Introduction: In 2003, Kanzaki and colleagues published a set of reporting standards for vestibular schwannoma (VS) to serve as a guide for future publications. Here, the current published body of literature on VS cases treated with microsurgery was reviewed to determine its degree of adherence to the reporting systems since the publication of the reporting standards.
Methods: A comprehensive search of the English language literature was performed to identify studies reporting outcome data obtained in patients who underwent microsurgical resection for VSs. The number of studies and reported cases that had included each of the key items described in the Consensus Meeting reporting guidelines prior to and after the publication of the reporting guidelines was compared.
Results: The literature review revealed 218 studies including 37,329 cases that were published prior to the reporting guidelines, and 66 studies with 17,053 cases published after the reporting standards. After publication of the standards, there were significantly greater proportion of studies that properly reported the facial nerve function, hearing, and postoperative neurologic morbidity and operative complications. When normalized for the number of patients, there was, however, lower proportion of cases that were reported with size and volume, the nature, the degree of resection, facial nerve function and hearing after the release of the Consensus guidelines.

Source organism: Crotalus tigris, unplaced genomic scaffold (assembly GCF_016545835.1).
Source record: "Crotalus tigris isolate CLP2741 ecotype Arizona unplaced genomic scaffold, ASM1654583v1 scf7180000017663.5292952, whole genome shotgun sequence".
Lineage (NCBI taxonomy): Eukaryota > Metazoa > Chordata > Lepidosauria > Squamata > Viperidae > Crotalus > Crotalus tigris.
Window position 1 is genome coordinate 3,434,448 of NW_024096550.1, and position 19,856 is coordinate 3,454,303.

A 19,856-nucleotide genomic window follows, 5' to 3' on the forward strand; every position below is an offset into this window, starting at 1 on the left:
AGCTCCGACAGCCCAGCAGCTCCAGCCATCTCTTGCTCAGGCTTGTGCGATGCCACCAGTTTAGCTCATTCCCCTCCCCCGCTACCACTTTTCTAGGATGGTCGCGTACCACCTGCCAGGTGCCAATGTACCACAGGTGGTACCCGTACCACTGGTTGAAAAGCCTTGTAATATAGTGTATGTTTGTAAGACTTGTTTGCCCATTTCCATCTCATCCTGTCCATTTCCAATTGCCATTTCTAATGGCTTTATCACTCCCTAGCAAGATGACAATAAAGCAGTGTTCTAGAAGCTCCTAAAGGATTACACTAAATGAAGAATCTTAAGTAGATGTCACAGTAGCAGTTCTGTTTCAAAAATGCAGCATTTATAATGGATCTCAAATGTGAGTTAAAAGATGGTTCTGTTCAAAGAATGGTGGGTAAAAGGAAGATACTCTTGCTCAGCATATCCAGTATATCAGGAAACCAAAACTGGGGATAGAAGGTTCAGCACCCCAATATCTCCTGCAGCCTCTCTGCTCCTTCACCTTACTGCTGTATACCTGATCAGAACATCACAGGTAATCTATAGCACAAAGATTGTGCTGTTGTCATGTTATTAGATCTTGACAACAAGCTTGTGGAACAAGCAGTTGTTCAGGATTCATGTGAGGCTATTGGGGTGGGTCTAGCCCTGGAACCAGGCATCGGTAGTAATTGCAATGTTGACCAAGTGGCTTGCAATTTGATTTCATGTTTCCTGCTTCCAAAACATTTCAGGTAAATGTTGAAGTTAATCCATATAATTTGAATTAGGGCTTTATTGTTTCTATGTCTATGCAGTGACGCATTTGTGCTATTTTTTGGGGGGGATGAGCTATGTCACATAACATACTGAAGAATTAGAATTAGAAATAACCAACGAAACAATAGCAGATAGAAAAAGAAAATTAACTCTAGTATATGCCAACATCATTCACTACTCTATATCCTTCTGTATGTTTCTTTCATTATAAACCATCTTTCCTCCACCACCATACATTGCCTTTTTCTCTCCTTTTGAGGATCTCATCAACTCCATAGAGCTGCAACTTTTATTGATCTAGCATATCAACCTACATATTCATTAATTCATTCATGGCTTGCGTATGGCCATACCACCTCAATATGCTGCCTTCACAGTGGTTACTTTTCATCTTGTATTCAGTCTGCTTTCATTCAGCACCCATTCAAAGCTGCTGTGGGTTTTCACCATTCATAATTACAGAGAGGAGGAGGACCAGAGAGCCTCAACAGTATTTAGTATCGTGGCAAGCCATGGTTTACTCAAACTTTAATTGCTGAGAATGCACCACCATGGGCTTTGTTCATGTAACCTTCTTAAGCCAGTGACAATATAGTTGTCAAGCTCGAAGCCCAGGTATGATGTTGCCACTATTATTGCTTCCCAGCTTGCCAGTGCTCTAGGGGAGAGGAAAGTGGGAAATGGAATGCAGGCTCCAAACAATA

Conclusions: Since the release of the reporting guidelines for VS, the focus of the publications appears to have shifted away from basic clinical characteristics such as size, nature and degree of resection, and towards operative complications and post-treatment neurologic function. The shift may have been in part driven by the evolving interests of the community of academic neurosurgery and otolaryngology. However, even publications solely focusing on complications and functional outcomes must keep the data in context of the basic essential set of clinical characteristics, in order to facilitate comparison of outcomes across institutions.
Patient Care: Vestibular Schwannoma is a complex disorder and The clinical experience and outcomes of patients after surgical resection have been published widely by many authors and institutions. However, when all studies include a core set of essential patient, management and outcome characteristics for a given pathology, comparison of outcomes across institutions will become much more reliable.
Learning Objectives: 1) Describe the items included in the reporting standard guidelines published by the Consensus Meeting on Systems for Reporitng Results in Acoustic Neuroma.
2) Discuss the potential impact of reporting standards on the literature reporting outcomes of vestibular schwannoma treated with microsurgery
3) Discuss the benefits of adhering to reporting standards when reporting outcomes after surgical treatment of vestibular schwannoma.
4) Develop a greater awareness for evolving areas of focus and interest for a given pathology over time.
References: Kanzaki J, Tos M, Sanna M, Moffat DA. New and Modified Reporting Systems from the Consensus Meeting on Systems for Reporting Results in Vestibular Schwannoma. Otology and Neurotology. 24:642-649, 2003.